Local authorities in England have failed to diversify their supplier base since the collapse of Carillion.
A series of FOI requests have shown more than half of local authorities still concentrate their spend on their top five suppliers.
On average councils spent £52.5m, around 55% of their total spend, on their top five suppliers in the last 12 months.
Alex Saric, CMO at Ivalua, which carried out the FOIs, said many councils had a “dangerous dependence on a handful of strategic suppliers, increasing the risk of being left in limbo and scrambling to backfill contracts and onboard new suppliers”.
Ivalua found 22% of local authorities worked with Carillion before its collapse. But just one authority said it planned to increase the number of suppliers it is using over the next 12 months. Another 21% said they were planning to reduce suppliers.
Ivalua sent FOIs to all London boroughs and metropolitan and county councils in England between June and August 2018, of which 141 out of 161 wholly or partially responded.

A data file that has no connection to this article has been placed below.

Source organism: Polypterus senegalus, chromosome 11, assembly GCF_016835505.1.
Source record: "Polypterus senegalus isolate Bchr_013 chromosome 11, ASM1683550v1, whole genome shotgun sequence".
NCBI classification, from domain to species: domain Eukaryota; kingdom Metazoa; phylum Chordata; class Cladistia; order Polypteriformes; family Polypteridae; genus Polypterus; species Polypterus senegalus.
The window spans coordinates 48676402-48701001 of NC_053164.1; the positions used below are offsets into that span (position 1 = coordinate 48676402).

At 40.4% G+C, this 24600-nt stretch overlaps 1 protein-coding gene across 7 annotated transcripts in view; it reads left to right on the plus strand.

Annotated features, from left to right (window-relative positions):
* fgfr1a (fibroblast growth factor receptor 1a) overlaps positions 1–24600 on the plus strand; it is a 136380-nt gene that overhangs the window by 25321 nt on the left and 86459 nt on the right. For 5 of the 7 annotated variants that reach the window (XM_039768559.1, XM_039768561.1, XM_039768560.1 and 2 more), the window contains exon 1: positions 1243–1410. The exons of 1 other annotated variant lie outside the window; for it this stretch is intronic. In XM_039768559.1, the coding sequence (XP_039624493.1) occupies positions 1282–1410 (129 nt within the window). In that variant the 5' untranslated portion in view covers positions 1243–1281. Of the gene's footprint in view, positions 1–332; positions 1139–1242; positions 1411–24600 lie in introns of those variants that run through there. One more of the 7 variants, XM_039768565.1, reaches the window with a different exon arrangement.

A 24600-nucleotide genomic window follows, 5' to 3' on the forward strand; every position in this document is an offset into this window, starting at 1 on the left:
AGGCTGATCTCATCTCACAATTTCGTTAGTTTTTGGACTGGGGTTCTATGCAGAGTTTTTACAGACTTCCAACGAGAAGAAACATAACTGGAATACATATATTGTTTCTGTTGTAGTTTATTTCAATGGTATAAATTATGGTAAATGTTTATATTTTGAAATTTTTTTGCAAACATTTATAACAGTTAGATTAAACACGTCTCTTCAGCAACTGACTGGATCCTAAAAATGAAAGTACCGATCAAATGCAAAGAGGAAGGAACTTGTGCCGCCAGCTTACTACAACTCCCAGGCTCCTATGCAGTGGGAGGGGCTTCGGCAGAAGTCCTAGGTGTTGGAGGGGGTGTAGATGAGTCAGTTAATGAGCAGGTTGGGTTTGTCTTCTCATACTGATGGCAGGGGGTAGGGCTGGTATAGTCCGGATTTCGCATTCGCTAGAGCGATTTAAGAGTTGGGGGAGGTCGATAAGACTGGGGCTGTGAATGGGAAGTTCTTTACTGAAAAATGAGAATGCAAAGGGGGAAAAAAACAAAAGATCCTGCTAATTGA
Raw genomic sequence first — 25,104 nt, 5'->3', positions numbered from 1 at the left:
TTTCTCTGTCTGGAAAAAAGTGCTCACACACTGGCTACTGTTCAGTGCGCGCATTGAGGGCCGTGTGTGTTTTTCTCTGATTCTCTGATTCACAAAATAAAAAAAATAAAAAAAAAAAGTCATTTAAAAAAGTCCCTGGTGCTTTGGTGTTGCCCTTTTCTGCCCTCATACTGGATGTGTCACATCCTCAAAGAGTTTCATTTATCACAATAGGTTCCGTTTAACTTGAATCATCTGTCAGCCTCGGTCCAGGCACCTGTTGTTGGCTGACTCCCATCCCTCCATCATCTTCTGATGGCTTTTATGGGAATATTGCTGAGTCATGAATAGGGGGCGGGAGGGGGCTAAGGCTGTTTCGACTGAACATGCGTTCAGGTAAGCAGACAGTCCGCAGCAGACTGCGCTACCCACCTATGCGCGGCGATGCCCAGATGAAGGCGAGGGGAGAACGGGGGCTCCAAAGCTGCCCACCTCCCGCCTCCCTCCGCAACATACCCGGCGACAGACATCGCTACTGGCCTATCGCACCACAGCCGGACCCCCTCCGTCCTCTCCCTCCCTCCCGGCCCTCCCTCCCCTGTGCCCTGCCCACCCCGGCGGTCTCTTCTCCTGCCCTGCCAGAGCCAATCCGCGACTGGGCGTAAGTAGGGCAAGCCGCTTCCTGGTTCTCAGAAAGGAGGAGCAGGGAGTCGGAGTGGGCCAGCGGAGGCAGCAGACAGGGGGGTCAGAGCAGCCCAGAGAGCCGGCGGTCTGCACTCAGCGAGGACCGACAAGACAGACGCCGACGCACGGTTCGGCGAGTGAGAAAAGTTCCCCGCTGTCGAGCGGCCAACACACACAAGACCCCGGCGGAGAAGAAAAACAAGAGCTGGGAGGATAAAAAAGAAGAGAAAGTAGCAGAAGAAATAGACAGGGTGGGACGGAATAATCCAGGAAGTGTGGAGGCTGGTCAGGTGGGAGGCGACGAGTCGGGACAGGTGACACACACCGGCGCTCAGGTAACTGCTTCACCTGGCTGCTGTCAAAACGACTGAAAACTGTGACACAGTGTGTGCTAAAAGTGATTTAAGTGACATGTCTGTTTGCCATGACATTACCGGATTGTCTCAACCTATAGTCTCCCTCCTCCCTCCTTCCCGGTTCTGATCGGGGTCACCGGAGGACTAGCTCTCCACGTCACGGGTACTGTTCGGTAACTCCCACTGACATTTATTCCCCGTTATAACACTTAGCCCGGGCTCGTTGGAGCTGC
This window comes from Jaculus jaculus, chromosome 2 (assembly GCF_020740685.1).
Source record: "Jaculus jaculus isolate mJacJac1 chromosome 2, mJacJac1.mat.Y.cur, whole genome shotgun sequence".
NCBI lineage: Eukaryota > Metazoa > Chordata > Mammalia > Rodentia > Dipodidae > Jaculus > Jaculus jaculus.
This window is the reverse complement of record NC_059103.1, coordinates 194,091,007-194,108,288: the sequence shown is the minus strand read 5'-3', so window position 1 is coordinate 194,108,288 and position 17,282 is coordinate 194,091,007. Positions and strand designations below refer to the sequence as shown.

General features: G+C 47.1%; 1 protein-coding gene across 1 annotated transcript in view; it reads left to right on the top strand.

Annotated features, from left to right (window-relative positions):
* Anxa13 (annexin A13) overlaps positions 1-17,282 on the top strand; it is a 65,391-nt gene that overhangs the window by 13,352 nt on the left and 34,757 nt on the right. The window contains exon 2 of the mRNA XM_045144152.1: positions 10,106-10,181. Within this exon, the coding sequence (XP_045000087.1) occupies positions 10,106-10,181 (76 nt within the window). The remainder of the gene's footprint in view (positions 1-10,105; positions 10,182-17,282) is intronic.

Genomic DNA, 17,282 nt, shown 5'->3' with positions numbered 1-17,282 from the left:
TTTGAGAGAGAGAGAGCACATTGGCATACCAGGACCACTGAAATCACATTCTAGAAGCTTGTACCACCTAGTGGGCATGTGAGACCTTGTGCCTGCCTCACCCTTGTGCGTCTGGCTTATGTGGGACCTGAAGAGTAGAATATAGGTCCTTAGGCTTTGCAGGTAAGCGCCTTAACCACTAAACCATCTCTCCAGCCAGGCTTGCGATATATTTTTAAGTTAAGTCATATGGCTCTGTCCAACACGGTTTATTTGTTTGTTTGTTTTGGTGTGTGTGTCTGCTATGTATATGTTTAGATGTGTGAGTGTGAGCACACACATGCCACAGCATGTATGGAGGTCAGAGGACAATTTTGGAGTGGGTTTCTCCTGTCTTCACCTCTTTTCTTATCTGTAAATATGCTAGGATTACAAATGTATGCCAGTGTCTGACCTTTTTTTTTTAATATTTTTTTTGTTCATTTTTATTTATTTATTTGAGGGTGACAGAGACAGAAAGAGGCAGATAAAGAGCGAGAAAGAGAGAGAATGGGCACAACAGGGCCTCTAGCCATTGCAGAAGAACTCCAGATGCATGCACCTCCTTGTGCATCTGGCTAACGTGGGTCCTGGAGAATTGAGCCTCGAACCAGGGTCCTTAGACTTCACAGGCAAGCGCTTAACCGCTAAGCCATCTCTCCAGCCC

“While there are notable exceptions, too many councils are not considering a change their approach to supplier management, continuing to concentrate spend with just a handful of strategic partners,” said Saric.
“The failure of Carillion exposed the risks of a cost-dominated approach to procurement, as well as the risks of relying on a handful of large suppliers.
“If there’s one thing Carillion can show it’s that bigger is not always better when it comes to supply chain risk… Focusing on supplier diversity and innovation will encourage sustainable cost savings that are driven by the supplier rather than the buyer.”
Carillion, a major government contractor, quickly went into administration at the start of this year, putting into jeopardy the provision of many public services.
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